The coprimary endpoints of the maintenance analysis were PFS and overall survival (OS), or the time from randomization to death of any cause or last follow-up. Secondary endpoints included PFS2, defined as the time from maintenance randomization to the date of second progressive disease, start of third antimyeloma treatment, or death; time to improved response; and toxicity.

Median follow-up after randomization was 31 months (range, 18-50) for this analysis. In total, 234 patients (21%) taking lenalidomide versus 226 (27%) in the observation group had died and the median OS had not been reached in either group.

No differences in OS were observed between the 2 groups; the 3-year OS rate was 78.6% (95% CI, 75.6%-81.6%) versus 75.8% (95% CI, 72.4%-79.2%) in the lenalidomide and observation groups, respectively. Rates of OS at 5 years were similar between the groups, with 61.3% (95% CI, 56.6%-66.1%) of patients in the lenalidomide arm and 56.6% (95% CI, 51.5%-61.7%) in the observation arm reaching this endpoint.

The trial met its secondary endpoint with a median PFS2 of 64 months (95% CI, 57-not reached) in patients treated with lenalidomide versus 45 months (95% CI, 41-50) with observation (HR, 0.65; 95% CI, 0.56-0.77;P<.0001) and this benefit was observed in both transplant-eligible and -ineligible patients. These data suggest that lenalidomide maintenance does not negatively impact the activity of subsequent treatment by selecting for more aggressive or drug-resistant myeloma clones and is supported by previous analyses indicating lenalidomide maintenance does not increase genomic change or mutational load.

Median duration of lenalidomide treatment was 18 cycles and dose modifications occurred in 781 patients (69%). A total of 564 patients discontinued lenalidomide treatment, including 320 (54%) who experienced disease progression or death, 167 (28%) who experienced adverse events (AEs), and 45 (8%) who preferred to stop treatment.

There were 1097 patients in the lenalidomide arm evaluated for AEs. Of that group, 494 (45%) experienced serious AEs compared with 150 (17%) in the observation group (n = 874); however, no deaths in the lenalidomide group were reported as treatment-related. The most common grade 3/4 hematologic AEs in the lenalidomide group were neutropenia in 362 (33%), thrombocytopenia in 72 (7%), and anemia in 42 (4%). The most common serious AEs in both groups were infections.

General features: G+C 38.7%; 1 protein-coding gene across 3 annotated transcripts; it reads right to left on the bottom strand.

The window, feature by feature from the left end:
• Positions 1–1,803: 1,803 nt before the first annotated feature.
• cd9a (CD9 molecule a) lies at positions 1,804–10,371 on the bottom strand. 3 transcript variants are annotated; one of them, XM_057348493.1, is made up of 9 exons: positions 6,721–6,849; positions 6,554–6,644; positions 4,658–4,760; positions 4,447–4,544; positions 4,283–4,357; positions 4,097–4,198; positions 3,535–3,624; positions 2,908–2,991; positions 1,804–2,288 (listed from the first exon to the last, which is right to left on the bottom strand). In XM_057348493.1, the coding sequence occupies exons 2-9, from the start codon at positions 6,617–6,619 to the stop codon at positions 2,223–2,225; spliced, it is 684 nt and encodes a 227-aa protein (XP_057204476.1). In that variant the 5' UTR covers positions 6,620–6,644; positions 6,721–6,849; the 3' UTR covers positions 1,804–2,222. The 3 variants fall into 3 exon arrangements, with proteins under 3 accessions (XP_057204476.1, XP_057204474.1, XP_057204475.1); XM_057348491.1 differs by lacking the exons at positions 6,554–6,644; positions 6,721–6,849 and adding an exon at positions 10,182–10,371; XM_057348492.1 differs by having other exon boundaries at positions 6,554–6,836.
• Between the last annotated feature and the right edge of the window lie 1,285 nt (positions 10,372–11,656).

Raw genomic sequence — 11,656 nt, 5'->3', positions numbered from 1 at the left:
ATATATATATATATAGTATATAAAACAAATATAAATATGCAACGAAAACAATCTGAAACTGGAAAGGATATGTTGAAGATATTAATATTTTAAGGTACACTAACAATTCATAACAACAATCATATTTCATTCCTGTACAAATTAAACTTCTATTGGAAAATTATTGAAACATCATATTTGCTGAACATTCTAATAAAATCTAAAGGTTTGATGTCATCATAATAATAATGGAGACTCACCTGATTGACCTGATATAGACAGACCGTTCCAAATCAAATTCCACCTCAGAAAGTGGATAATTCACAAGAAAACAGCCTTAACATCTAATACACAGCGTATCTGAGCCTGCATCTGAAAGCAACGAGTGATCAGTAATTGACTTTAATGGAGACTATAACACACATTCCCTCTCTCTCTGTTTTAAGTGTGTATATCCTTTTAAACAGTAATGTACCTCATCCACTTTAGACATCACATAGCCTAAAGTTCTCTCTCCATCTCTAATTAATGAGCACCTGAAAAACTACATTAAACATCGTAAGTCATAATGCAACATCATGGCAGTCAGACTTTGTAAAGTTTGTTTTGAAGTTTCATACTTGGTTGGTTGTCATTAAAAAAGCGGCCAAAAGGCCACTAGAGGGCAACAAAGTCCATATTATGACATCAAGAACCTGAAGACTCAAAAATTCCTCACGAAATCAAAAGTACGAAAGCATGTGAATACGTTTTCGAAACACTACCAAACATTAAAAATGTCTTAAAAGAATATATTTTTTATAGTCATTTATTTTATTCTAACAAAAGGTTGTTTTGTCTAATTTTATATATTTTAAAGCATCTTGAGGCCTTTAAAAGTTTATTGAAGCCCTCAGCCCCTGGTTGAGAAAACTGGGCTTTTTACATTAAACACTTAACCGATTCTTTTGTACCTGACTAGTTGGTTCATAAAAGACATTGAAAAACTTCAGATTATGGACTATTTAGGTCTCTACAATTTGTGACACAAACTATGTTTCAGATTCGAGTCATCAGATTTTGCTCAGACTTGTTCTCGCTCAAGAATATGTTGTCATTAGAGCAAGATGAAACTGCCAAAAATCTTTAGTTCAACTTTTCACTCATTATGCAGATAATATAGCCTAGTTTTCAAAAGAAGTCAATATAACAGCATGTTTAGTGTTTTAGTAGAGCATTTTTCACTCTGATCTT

The 3-year cumulative incidence of second primary malignancies was higher with lenalidomide (5.3%; 95% CI, 3.6%-7.1%) compared with observation (3.1%; 95% CI, 1.8%-4.5%) and led to a higher 3-year cumulative incidence of deaths related to second primary malignancies in the lenalidomide arm (2.0% vs 0.9%).

PFS benefit was observed when patients were stratified by transplant eligibility status. In the transplant-eligible group, the median PFS was 57 months with lenalidomide versus 30 months in the observation group (HR, 0.48; 95% CI, 0.40-0.58;P<.0001). The median PFS was 26 months versus 11 months in patients who were transplant ineligible and receiving lenalidomide or observation therapy, respectively (HR, 0.44; 95% CI, 0.37-0.53;P<.0001).

A prespecified subgroup analysis by cytogenetic risk group found that lenalidomide improved PFS across all groups (standard-, high-, and ultra-high—risk cytogenetic groups). That benefit was seen when patients were further divided into transplant-eligible and -ineligible groups.

An improvement in 3-year OS was observed in patients who were transplant eligible and taking lenalidomide (87.5%) versus those on observation (80.2%; HR, 0.69; 95% CI, 0.52-0.93;P= .014). However, this benefit did not extend to those patients who were transplant-ineligible (66.8% vs 69.8% with lenalidomide and observation, respectively [HR, 1.02; 95% CI, 0.8-1.29;P= .88]).

By cytogenetic risk group, patients who were transplant eligible and considered ultra-high risk had the most benefit with lenalidomide with a 3-year OS rate of 43.5% compared with 62.9% in the observation group. No cytogenetic subgroup appeared to have improvements in OS with lenalidomide therapy if they were transplant ineligible.

“Prespecified subgroups analyses by cytogenetic risk and transplantation status suggest a PFS benefit across all cytogenetic risk groups, and an OS benefit in transplantation-eligible patients,” the investigators concluded.

Reference:

Jackson GH, Davies FE, Pawlyn C, et al; UK NCRI Haemato-oncology Clinical Studies Group. Lenalidomide maintenance versus observation for patients with newly diagnosed multiple myeloma (Myeloma XI): a multicentre, open-label, randomised, phase 3 trial.Lancet Oncol. 2019;20(1):57-73. doi: 10.1016/S1470-2045(18)30687-9.